Have you ever thought, I know I should not give in to my screaming, frustrated child, but I have got to get him settled down so I am not late? ?I can't jeopardize my job or my obligations because I need to spend 20 minutes disciplining. What are parents supposed to do? It can be a real challenge. I try to give incentives for good behavior. That seems to work best. And I never give in to a request when it includes wining or crying. I can't stand that. I make them ask me in a nice way. So, when my four-year-old throws a fit when I say he is done playing the Wii for the day, he often catches himself and fixes his behavior. He'll say, "Mom, can I please play one more game? Please? I will be so good and I am talking nicely." Geez! I want to reward him for being so polite, but I don't want him to play the Wii anymore. I try to come up with another reward for him, but that never seems to work. It is so hard being a parent.
FROM NBC: Many parents lose patience when their kids erupt into anger. But when is a temper tantrum more than a meltdown, and a sign of a serious problem? Child psychologist Dr. Alan Hilfer says children throw tantrums because they are either frustrated or want something they know they can't have. Dr. Alan Hilfer, Child Psychologist: "You have to be able to tell them unless you can get yourself under control and tell me what it is that you need, I'm not going to be able to help you and then kind of walk away without reinforcing it."
Which is easier said than done, says Helen Kuenstler. Her son Jack is almost three years old and can be quite vocal when he's not happy. "No! I wanna sit with you." That was his reaction to us setting up our interview, but Helen says that doesn't even come close to a real tantrum. Helen Kuenstler, Mother: "When he gets out of control, I ignore him. Sometimes it works, sometimes it doesn't. Or sometimes I just give into whatever he wants cause it's easier."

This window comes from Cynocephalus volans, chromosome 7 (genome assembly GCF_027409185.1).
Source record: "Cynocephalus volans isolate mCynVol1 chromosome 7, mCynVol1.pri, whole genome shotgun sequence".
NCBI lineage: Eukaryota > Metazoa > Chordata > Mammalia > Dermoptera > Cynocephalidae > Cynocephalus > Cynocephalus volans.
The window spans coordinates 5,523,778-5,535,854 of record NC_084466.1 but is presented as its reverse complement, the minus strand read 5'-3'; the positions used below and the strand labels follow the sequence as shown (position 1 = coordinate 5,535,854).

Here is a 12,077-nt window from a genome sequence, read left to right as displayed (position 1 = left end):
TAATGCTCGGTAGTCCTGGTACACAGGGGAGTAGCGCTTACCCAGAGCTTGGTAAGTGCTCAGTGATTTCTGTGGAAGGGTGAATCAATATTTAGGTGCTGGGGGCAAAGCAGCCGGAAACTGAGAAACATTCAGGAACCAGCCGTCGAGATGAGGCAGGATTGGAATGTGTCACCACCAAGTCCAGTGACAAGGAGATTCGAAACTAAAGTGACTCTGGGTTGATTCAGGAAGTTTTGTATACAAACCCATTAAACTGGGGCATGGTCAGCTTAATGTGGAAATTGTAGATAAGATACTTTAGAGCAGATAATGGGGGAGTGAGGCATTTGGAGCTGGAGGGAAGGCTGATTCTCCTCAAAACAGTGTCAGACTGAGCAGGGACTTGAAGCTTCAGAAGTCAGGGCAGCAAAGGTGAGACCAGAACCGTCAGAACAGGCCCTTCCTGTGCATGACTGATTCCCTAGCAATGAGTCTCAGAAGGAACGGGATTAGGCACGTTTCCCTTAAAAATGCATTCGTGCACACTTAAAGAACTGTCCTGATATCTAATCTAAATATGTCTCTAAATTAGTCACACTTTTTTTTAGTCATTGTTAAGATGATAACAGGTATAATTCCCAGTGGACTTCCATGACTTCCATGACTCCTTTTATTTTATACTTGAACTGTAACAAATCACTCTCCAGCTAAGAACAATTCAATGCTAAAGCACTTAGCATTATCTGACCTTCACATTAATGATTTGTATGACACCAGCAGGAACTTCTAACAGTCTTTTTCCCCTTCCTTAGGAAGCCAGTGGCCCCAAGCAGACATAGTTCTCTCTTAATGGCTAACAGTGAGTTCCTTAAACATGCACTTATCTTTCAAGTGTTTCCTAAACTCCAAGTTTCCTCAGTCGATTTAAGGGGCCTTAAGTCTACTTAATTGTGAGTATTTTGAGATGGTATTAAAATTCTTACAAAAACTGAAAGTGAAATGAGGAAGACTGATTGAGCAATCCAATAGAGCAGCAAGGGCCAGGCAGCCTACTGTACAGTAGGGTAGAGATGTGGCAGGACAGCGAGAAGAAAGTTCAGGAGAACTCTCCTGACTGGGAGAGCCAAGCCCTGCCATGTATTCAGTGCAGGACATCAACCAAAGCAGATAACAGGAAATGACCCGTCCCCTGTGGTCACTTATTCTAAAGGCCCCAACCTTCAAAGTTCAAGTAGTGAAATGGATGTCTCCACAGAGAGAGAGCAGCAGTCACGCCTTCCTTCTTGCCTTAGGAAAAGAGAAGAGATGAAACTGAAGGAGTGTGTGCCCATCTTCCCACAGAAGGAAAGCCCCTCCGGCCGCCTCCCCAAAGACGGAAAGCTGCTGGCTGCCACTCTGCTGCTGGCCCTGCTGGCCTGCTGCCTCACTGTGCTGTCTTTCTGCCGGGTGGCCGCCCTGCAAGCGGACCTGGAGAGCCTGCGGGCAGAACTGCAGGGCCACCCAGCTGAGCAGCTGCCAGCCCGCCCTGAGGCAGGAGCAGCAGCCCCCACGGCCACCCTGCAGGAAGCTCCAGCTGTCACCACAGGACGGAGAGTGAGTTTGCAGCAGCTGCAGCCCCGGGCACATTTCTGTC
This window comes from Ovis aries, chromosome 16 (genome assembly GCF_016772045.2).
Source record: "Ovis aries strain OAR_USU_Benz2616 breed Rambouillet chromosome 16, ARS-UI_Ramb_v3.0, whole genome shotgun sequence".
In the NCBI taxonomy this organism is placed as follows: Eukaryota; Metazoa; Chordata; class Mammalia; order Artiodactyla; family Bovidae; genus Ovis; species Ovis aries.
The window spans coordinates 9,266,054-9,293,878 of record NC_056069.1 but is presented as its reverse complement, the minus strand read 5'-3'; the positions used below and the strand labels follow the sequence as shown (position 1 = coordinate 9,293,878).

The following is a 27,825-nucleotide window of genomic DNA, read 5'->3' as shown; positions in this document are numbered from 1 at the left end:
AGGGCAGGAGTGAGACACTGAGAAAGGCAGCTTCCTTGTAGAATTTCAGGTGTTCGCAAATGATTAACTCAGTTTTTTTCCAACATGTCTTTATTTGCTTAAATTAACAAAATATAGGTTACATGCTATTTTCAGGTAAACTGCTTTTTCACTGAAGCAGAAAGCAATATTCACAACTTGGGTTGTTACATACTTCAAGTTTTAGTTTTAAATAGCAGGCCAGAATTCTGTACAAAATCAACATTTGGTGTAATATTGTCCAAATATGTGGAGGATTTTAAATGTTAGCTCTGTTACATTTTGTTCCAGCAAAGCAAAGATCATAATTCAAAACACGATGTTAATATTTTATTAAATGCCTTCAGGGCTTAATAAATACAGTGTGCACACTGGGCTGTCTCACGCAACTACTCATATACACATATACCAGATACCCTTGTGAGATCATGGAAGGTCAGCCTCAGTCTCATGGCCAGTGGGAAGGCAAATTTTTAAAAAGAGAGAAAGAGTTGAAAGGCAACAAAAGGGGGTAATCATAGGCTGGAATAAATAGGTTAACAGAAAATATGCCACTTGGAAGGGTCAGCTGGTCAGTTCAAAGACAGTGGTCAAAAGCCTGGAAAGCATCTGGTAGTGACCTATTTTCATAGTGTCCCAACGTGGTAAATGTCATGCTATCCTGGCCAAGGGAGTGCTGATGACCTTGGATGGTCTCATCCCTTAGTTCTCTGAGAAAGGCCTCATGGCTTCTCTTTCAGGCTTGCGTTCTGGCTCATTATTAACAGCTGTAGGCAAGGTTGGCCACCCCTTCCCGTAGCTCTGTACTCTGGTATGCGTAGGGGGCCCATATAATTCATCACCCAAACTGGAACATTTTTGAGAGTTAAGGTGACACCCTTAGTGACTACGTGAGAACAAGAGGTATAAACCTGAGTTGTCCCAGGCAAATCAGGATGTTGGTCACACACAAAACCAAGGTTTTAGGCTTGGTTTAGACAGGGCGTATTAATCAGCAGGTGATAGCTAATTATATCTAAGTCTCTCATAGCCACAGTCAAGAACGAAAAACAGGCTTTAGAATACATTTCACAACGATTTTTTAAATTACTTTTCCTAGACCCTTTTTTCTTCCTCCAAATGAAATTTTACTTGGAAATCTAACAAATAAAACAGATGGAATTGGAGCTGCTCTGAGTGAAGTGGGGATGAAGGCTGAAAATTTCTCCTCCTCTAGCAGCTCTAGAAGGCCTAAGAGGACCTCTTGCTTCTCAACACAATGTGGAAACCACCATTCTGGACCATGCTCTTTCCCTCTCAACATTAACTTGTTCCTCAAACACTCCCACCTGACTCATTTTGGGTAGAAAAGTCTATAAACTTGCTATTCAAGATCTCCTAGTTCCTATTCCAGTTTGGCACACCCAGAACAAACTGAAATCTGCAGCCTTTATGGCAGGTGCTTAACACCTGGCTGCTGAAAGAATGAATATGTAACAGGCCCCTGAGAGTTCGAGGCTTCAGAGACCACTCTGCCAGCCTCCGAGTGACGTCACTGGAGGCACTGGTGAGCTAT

Which is exactly what Dr. Hilfer says not to do. Alan Hilfer, Child Psychologist: "Giving into tantrums usually reinforces that if they make enough fuss they get what they want, they do it more often." "And experts say tantrums are a normal part of the growing process, but if they continue as the child grows older that can lead to behavioral and social problems as adults."
Dr. Alan Hilfer, Child Psychologist: "Kids shouldn't be having tantrums in adolescence. They should have the ability to negotiate and express what they want certainly in their tween years." Since Jack is a long way from his tween years, Helen's willing to let him be and hope that in a more structured environment like school, he'll throw less tantrums. Helen Kuenstler, Mother: "I'm not really as concerned because he's a good kid so I know it's a phase. Hopefully he'll grow out of it."